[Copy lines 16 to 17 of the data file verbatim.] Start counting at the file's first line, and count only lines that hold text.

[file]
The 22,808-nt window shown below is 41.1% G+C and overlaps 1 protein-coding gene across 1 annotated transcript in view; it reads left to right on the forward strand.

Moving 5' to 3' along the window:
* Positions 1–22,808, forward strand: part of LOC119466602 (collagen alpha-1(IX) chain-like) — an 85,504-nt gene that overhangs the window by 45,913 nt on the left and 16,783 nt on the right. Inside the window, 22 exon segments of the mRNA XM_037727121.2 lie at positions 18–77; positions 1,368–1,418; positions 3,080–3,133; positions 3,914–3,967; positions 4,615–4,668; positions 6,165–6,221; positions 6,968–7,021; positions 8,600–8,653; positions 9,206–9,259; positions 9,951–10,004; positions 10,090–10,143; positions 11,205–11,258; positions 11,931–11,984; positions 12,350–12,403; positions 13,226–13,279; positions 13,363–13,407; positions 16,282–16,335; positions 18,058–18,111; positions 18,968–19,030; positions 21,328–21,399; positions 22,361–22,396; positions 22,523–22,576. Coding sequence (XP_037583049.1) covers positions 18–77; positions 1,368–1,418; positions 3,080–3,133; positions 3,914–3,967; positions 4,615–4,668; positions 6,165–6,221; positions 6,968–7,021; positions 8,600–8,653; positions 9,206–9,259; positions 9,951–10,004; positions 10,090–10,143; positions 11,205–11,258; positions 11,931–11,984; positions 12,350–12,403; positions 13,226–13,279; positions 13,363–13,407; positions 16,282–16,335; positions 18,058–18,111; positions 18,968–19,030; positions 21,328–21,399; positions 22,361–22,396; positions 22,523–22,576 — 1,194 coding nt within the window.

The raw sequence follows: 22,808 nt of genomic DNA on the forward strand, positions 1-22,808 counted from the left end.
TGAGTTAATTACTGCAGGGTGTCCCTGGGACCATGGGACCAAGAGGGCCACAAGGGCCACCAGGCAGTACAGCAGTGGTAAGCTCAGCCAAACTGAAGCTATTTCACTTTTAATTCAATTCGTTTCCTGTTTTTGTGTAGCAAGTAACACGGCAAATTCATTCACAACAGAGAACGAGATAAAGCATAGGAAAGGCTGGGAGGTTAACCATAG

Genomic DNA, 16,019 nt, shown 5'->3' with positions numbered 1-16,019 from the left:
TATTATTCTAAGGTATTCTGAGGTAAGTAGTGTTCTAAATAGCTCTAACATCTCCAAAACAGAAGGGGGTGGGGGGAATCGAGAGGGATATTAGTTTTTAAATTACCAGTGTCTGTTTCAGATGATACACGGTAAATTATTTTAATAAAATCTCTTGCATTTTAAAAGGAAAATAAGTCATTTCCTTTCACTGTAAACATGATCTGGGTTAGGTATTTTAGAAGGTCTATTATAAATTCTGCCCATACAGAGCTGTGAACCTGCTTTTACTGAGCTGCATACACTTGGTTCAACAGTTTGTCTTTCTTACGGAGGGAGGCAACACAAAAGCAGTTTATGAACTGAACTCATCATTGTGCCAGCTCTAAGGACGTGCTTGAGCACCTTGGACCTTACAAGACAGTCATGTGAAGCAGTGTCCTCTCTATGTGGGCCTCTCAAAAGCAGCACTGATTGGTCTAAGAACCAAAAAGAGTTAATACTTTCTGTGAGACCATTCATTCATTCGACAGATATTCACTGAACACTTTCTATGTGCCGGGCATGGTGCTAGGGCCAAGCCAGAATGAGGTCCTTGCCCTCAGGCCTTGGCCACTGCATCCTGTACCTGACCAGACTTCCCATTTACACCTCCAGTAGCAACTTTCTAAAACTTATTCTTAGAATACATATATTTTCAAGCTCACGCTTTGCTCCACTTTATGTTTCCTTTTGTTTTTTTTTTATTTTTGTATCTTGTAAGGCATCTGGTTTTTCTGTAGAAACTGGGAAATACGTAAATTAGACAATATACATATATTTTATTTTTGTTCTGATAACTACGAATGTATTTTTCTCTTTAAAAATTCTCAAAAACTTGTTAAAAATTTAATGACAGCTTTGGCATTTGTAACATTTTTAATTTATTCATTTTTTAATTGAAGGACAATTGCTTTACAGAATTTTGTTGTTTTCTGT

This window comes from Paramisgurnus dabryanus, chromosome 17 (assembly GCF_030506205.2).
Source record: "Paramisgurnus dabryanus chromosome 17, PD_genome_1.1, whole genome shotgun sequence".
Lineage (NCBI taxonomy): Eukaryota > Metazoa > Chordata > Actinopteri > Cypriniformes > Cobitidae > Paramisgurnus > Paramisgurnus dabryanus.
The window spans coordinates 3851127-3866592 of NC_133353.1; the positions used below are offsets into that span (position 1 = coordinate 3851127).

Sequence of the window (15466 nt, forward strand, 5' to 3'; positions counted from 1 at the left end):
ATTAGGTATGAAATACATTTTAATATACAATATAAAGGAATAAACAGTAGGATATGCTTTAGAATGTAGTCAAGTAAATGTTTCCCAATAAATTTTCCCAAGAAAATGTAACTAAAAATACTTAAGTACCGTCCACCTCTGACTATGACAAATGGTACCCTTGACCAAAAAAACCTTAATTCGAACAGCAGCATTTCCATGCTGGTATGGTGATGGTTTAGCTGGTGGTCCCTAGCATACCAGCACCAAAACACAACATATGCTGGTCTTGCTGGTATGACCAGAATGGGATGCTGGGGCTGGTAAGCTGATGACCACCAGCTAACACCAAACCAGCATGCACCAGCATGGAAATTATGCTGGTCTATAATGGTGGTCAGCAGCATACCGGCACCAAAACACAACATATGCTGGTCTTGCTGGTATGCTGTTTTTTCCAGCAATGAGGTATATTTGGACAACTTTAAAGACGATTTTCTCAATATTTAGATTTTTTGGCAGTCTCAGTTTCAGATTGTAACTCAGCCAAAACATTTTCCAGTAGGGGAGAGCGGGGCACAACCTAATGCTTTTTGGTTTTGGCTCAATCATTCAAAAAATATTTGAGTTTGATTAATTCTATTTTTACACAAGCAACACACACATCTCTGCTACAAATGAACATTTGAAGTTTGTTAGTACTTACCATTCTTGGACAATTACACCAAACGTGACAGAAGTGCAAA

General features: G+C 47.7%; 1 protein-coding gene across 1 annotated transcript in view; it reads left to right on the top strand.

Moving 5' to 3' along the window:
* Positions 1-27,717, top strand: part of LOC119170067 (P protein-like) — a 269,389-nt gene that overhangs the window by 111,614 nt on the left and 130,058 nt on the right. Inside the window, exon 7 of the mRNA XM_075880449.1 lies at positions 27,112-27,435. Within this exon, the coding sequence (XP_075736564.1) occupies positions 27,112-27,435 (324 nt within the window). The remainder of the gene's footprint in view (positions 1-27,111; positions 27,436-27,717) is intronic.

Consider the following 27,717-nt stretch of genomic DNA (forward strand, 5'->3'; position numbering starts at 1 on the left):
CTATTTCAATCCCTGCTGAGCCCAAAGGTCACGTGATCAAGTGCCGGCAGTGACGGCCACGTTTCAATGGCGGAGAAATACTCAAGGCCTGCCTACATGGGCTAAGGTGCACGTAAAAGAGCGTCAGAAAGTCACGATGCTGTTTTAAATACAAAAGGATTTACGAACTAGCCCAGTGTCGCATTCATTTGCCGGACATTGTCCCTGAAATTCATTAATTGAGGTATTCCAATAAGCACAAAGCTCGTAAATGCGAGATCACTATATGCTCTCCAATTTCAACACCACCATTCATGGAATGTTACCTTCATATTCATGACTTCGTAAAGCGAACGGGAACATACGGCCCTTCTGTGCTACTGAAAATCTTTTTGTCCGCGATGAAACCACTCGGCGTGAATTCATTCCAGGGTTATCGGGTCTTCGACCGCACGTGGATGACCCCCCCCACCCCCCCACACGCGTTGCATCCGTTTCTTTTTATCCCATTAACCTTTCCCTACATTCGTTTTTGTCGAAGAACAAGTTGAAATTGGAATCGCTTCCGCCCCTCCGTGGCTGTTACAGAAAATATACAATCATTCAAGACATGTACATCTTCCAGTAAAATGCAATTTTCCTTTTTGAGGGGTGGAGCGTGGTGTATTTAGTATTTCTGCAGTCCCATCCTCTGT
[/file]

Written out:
* Positions 1-27,717, top strand: part of LOC119170067 (P protein-like) — a 269,389-nt gene that overhangs the window by 111,614 nt on the left and 130,058 nt on the right. Inside the window, exon 7 of the mRNA XM_075880449.1 lies at positions 27,112-27,435. Within this exon, the coding sequence (XP_075736564.1) occupies positions 27,112-27,435 (324 nt within the window). The remainder of the gene's footprint in view (positions 1-27,111; positions 27,436-27,717) is intronic.

Consider the following 27,717-nt stretch of genomic DNA (forward strand, 5'->3'; position numbering starts at 1 on the left):